Remains of the Day: Table stakes

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Apple’s new Siri commercials are a little too comprehensible, the designer of the Mac has an unusual Steve Jobs souvenir, and one Google acquisition apparently came with some guts. The remainders for Friday, February 10, 2012 are laying down their cards.

Road Trip/Rock God (Apple)

Apple’s posted two brand new iPhone ads featuring Siri, one about a couple that takes a spontaneous cross-country road trip (like you do), and one about a teenager learning to play the guitar. These both left me a bit cold—I’d like to see one where Siri continually screws up when I try to add a simple reminder. That’s real.

iWitness (Seven Days)

Jerry Manock was one of Apple’s first five employees, and worked on both the Apple II and the original Macintosh. In an interview, he recounts his interactions with Jobs, even mentioning that his daughter still has the teddy bear Steve Jobs gave her almost 35 years ago, when she was born. We predict treasure hunters from far and wide will now be converging upon Vermont, all trying to locate the elusive mystical iBear.

Texas Jury Strikes Down Patent Troll’s Claim In Clear Victory For Patent Reform (Forbes)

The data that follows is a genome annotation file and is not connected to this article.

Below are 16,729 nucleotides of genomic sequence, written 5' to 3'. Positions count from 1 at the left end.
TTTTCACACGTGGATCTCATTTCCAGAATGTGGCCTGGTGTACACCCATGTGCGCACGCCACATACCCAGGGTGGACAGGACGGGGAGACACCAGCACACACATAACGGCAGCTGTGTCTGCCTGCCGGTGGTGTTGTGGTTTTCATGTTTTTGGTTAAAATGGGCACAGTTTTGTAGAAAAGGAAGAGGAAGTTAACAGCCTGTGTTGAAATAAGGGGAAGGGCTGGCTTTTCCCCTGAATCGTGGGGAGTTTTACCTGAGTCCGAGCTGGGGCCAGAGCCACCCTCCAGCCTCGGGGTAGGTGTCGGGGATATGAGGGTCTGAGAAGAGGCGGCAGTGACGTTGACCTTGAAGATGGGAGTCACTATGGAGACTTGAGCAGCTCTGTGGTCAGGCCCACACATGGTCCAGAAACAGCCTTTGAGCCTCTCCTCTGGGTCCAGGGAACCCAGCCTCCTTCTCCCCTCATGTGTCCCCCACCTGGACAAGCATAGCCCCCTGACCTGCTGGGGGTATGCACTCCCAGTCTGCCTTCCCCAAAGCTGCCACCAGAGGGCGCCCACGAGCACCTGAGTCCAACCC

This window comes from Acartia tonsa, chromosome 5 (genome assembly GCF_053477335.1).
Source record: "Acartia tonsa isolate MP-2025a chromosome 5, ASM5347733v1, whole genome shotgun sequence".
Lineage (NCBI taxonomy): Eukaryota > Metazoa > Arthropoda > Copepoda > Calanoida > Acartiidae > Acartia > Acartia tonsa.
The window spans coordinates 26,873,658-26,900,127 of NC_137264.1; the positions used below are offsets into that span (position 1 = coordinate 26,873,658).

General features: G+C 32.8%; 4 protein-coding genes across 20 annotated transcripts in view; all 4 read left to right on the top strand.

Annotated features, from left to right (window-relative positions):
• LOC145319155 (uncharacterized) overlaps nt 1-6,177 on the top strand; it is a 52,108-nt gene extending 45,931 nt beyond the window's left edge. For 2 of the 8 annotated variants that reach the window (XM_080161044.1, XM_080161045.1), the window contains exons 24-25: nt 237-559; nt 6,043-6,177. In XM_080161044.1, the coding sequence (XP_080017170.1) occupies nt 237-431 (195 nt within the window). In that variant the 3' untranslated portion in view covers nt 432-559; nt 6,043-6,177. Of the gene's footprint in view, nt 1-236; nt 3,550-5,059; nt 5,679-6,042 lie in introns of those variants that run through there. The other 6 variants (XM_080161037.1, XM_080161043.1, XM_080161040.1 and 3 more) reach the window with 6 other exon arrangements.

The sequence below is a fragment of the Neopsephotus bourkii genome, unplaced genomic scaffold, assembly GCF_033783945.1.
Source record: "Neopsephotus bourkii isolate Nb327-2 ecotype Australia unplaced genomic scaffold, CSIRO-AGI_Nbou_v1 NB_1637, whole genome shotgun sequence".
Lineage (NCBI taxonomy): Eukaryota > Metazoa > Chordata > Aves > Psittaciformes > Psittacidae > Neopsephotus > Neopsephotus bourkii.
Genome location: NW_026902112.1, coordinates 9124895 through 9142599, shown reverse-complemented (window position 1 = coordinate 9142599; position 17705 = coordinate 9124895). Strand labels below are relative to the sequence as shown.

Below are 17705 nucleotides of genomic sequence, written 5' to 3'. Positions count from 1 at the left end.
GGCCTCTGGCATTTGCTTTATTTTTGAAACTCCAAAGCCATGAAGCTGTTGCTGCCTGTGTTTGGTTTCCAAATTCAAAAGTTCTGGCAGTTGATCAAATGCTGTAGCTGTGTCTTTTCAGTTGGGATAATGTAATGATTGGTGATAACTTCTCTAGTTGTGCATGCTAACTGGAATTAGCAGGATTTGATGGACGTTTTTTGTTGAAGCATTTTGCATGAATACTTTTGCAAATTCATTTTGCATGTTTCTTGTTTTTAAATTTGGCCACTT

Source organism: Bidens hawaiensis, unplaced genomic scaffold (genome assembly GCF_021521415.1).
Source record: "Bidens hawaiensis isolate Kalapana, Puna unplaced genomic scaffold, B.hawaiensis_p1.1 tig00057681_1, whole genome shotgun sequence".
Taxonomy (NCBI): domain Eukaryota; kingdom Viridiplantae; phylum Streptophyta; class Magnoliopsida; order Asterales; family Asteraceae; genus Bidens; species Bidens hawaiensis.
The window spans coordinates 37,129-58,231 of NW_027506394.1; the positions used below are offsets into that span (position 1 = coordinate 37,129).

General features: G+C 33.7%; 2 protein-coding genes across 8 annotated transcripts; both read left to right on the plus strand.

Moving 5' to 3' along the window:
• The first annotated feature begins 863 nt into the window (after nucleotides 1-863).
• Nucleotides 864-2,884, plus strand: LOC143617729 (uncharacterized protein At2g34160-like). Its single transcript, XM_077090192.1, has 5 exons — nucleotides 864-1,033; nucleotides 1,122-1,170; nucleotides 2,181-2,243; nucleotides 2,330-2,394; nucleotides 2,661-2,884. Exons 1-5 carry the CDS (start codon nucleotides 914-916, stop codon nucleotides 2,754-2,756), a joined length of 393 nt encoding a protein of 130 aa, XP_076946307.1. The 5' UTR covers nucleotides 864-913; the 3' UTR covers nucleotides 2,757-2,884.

A Texas jury has deemed invalid a claim by Eolas Technologies that it held a patent on the “interactive web.” I think we’re all lucky that the jury decided against the claim and that Eolas can now finally go back to its home in Middle-earth.

Chutzpah: Google also wants 2.25% of every iPhone sale (Fortune)

In a letter to the Institute of Electrical and Electronics Engineers, Google says that it is prepared to license the mobile-related patents it received in its acquisition of Motorola for the very reasonable fee of 2.25 percent per phone. Which we expect Apple to agree to just as soon as Google agrees to pay Apple 5 percent per copy of Android.

Product News:

CopyCatX 5.1 - The latest version of SubRosaSoft's backup/disk-cloning utility gets improvements in performance and interface, and, at last, support for OS X Lion. The program lets you make exact copies of a hard drive, including permissions and hidden files; it also has cross-platform support, allowing you to clone Boot Camp, Windows, and Linux volumes, too. The interface tweaks in this latest version mean it takes fewer mouse-clicks to configure and initiate a disk-copy job. The update also includes improved foreign-language support and bug fixes. It's available for $50; owners of version 4 or earlier can upgrade for $20.

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